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Activist investors take 5.2% share in McGraw-Hill

McGraw-Hill, the family publishing business set up in the late 1800s, was the target of activist investors again this week, building pressure for a breakup of the conglomerate.

McGraw-Hill, the family publishing business set up in the late 1800s, was the target of activist investors again this week, building pressure for a breakup of the conglomerate. 

Hedge fund Jana Partners and a Canadian pension plan, Ontario Teachers' Pension Plan Board,announced they now have a combined 5.2% share in the US company, which has already been heavily targeted by activist investors this year.

Jana Partners, which was founded by Barry Rosenstein, already has a reputation for forcing breakups of firms. In the spring, it increased its investment in energy company El Paso - just weeks later, El Paso announced it would split in two.

Although McGraw-Hill’s chairman and chief executive, Harold W McGraw III, the great grandson of founder James H McGraw, owns just 4% of the business, the publisher is often seen as a family company.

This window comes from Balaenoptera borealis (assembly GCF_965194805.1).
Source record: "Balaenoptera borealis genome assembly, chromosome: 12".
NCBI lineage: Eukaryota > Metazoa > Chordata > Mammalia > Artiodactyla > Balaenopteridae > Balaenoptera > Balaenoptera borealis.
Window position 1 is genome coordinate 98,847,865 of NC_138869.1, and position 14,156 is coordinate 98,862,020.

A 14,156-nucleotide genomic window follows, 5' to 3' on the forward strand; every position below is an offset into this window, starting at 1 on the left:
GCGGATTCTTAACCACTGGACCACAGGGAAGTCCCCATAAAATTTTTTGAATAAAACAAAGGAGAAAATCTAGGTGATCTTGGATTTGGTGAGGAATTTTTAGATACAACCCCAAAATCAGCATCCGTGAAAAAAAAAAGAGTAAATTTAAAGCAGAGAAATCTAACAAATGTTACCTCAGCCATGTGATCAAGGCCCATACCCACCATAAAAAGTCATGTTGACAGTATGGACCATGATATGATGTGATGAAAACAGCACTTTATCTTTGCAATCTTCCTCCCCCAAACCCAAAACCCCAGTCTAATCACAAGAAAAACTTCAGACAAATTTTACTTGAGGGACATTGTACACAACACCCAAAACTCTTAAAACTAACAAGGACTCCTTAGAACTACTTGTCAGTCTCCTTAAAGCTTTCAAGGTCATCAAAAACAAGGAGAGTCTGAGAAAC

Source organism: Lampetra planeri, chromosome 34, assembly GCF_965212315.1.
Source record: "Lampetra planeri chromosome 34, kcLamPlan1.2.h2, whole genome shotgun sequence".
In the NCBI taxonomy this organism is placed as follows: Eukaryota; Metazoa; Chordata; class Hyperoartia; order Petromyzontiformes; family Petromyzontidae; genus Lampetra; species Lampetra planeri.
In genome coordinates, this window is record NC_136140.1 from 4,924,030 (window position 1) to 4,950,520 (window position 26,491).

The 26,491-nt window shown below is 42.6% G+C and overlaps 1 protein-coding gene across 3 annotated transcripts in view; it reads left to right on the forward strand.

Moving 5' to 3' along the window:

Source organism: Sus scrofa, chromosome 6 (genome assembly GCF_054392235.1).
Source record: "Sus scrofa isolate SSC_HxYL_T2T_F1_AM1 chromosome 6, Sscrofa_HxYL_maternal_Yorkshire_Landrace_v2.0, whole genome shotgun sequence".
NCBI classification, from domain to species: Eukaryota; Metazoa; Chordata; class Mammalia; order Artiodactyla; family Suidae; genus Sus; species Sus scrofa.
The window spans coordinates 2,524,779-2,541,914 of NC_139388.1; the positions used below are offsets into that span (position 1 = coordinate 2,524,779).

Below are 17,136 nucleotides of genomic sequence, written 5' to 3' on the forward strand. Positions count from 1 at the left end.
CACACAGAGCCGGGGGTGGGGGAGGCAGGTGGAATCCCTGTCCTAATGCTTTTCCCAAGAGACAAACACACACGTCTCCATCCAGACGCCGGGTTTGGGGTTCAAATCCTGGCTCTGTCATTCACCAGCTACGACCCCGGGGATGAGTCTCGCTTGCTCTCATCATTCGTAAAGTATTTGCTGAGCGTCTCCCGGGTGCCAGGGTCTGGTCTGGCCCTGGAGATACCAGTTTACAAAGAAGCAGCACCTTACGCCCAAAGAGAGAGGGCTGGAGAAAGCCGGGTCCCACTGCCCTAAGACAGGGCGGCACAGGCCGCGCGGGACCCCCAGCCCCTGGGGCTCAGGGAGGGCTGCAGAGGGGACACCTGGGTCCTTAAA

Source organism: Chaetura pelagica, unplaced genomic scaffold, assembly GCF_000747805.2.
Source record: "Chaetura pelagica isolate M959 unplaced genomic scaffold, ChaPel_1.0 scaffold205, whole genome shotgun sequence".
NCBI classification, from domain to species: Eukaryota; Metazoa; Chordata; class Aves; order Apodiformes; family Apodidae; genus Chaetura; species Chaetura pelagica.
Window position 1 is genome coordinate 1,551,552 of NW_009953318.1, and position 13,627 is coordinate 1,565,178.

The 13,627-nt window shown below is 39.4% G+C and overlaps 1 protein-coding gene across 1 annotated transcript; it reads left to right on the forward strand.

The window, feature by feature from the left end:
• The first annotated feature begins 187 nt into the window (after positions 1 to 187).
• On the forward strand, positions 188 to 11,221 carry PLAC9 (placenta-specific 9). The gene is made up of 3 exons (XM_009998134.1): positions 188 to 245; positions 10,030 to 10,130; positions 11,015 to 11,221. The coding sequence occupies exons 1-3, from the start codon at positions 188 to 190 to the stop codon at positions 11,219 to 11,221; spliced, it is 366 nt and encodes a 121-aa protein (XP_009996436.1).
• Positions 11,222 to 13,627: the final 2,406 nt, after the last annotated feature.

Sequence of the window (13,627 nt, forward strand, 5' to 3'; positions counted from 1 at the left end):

The company brought back shares from trust and a foundation established by the late Harold W McGraw earlier this year, purchasing 2,297,627 shares of its common stock from the trust and 156,887 shares from the Harold W McGraw, Jr Family Foundation, although both continue to be big shareholders.

McGraw-Hill, which boasts rating agency Standard & Poor among its brands, appeared unimpressed with the latest activist investors’ actions, arguing it was already taking a number of measures to boost its performance.

In a statement, the company said: “As stated previously, McGraw-Hill is conducting a comprehensive portfolio review which includes reevaluating its strategic core to ensure it is appropriately allocating capital to generate shareholder value.”

Founded in 1988, McGraw-Hill currently employs about 21,000 employees in 40 countries. It reported sales of $6.2 billion in 2010. 

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